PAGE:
Cocktail Hour(s)

Hey Dan,

Yes, it has been too long. Oops.

The New Year’s Resolution was to put in a bit more effort at meeting people in our adopted hometown, so the plan is to go to the opening of a paper bag if there’s an invite.

As a result we’ve been doing a lot of standing around at cocktail functions, and noticing just how badly they’re done a lot of the time. So, in no particular order, here’s a list of things to consider for your next function from a (slightly pickled) expert:


1 Finger food. Notice the name. It implies food that may be eaten using one’s fingers. Anything much bigger than a Ritz cracker is not really going to work. Roast meat is lovely, but not to be served in giant slices at a stand-up cocktail function. If you expect people to balance a glass, a plate, a knife and fork, expect broken crockery and glassware. If you’re doing it at home here’s the world’s simplest recipe: buy roast duck from your nearest Asian restaurant; cut into pieces and place on plain rice crackers; add half a teaspoon of hoi sin sauce and a little spring onion. Viola! Finger food. How difficult is that?



Martini = no fruit!

2 Drinks. Okay, while it’s called a cocktail function, usually martinis are sadly absent. (When I say martini I mean gin and a waft of vermouth; anything with more fruit than a twist of lemon is not a martini). Why is it a cocktail function, and why must I wear cocktail attire,  if there are no cocktails? Usually you’ll get wine of both colours and beer. If you’re lucky, one of the three will be palatable. Boozy types – yes, we’ve been to a few Austcham Thailand functions – will inevitably gravitate towards the service area. Set up a couple, otherwise those blokes in suits will have the effect of a black hole on light waves – nothing is going to get out. And here’s a hint: if you put the food and booze service areas in the same place in the venue, it’s going to get crowded there.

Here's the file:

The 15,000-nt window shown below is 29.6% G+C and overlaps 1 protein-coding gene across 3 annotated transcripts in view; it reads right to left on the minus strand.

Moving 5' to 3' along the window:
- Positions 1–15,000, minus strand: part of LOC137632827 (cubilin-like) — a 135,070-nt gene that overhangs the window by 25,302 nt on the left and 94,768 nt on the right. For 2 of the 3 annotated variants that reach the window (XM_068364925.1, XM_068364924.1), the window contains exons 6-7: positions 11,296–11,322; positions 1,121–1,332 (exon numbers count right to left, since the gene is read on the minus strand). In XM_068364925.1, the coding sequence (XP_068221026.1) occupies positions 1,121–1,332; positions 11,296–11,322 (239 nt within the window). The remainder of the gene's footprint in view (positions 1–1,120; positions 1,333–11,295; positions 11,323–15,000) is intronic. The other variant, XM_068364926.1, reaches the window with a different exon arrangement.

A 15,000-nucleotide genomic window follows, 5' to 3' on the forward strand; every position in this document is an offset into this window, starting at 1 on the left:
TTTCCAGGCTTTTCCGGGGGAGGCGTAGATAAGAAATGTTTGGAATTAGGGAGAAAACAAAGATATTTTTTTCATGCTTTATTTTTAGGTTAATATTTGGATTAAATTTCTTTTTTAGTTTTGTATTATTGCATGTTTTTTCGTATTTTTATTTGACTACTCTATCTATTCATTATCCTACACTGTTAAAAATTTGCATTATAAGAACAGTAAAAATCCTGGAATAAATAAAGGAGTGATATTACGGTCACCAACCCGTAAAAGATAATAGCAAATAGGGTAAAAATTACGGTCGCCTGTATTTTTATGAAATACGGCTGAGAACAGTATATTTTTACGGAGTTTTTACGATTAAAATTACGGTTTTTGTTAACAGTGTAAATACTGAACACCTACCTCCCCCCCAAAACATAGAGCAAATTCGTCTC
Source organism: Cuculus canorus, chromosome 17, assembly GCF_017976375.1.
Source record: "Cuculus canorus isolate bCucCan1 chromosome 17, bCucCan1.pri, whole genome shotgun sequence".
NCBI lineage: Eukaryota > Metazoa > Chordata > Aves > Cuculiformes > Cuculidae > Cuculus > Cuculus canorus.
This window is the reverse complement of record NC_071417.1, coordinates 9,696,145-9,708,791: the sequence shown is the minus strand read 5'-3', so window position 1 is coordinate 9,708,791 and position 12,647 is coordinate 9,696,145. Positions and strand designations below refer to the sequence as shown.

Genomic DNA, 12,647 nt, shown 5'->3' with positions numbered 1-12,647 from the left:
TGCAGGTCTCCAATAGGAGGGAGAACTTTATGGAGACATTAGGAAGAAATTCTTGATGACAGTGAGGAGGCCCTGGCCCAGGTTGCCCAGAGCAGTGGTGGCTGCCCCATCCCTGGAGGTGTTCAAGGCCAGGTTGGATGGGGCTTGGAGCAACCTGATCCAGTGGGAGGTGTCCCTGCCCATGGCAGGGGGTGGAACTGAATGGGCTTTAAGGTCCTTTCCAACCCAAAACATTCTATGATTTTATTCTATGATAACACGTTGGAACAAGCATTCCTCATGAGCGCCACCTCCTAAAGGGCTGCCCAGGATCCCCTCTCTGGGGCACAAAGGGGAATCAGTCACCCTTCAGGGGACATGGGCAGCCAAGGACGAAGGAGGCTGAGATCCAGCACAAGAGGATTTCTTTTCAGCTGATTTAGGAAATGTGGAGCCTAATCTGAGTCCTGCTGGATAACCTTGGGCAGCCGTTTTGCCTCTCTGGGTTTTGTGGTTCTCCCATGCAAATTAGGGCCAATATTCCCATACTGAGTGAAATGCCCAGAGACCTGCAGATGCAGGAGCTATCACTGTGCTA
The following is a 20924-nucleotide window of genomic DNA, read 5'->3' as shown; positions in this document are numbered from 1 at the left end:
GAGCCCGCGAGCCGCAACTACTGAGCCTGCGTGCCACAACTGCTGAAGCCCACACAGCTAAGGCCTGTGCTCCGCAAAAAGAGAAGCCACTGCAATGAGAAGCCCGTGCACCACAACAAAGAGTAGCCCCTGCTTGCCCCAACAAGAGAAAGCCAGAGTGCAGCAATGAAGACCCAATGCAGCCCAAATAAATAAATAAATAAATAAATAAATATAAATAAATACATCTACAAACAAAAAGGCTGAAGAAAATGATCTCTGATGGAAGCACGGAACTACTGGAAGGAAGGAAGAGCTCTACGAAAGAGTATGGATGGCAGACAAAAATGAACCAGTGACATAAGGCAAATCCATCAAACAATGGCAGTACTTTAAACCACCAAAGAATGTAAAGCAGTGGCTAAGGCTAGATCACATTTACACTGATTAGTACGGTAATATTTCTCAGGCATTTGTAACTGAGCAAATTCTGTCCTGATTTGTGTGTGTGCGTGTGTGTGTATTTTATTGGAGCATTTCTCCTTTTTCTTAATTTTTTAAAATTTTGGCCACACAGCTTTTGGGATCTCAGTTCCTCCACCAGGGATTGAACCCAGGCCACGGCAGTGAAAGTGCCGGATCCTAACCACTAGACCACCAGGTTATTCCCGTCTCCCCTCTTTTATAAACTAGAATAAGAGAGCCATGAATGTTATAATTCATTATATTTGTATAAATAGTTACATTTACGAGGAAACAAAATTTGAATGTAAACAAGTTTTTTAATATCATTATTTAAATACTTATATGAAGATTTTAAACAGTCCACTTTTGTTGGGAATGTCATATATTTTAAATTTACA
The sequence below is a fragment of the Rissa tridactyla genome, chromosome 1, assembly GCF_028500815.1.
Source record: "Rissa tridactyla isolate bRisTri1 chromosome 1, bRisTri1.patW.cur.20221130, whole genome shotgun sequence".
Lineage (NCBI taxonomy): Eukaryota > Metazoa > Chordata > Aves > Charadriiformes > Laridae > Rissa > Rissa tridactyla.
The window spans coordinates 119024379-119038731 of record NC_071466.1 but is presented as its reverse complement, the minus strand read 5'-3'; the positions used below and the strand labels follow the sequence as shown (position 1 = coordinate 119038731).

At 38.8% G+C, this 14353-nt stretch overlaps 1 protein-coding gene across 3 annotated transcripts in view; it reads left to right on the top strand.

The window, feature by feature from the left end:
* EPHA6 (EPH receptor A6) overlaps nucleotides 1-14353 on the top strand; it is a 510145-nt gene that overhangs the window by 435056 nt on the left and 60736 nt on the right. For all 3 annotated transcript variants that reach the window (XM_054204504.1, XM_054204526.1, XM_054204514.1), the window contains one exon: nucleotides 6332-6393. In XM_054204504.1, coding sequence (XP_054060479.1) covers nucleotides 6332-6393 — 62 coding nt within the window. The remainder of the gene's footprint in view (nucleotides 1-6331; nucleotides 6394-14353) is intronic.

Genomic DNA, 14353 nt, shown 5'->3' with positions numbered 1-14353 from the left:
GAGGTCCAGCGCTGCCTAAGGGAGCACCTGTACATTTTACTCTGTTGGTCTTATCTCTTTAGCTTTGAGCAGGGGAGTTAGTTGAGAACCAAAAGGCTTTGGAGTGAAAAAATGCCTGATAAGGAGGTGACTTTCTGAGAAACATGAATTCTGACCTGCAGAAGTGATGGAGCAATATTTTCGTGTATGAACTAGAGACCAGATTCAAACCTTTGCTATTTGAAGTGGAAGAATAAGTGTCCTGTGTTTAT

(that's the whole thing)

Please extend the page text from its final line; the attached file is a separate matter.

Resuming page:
3 Venues. These types of functions are bread and butter for hotels, and most event organisers don’t have enough imagination to see past them. There are other options. In Hong Kong recently we went to an event at Umami Concepts, which is pretty-much a large two-room apartment with a big semi-commercial open kitchen. Stand-up cocktail party? Check. Cocktails even. Also cooking classes, events like olive oil tastings, and a decent place to film cooking shows, so I expect it’s rather busy. It’s a great idea in Asia, where space is at a premium, and because it was essentially run by the chef, with one waiter doing the clearing duties. Good thinking.

Now if you’ll pardon me – it’s getting close to the  cocktail hour and I need to suit-up.